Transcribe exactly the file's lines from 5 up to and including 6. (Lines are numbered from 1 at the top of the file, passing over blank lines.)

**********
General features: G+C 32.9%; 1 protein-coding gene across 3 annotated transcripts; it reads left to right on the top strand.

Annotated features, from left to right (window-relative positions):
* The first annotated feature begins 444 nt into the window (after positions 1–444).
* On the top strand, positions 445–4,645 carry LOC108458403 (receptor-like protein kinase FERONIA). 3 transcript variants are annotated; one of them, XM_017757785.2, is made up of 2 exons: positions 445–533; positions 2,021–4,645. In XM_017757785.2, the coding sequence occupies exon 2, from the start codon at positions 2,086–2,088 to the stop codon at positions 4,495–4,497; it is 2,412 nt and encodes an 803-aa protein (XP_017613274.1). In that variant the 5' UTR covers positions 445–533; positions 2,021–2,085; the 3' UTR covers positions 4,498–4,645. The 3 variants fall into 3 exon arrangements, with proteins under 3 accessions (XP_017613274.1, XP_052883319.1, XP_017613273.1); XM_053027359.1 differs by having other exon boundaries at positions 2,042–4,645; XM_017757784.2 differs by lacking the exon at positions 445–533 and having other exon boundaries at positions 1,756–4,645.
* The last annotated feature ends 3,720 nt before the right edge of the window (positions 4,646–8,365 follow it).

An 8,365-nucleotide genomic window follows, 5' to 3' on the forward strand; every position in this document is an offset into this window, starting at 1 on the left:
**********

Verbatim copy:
* The last annotated feature ends 3,720 nt before the right edge of the window (positions 4,646–8,365 follow it).

An 8,365-nucleotide genomic window follows, 5' to 3' on the forward strand; every position in this document is an offset into this window, starting at 1 on the left: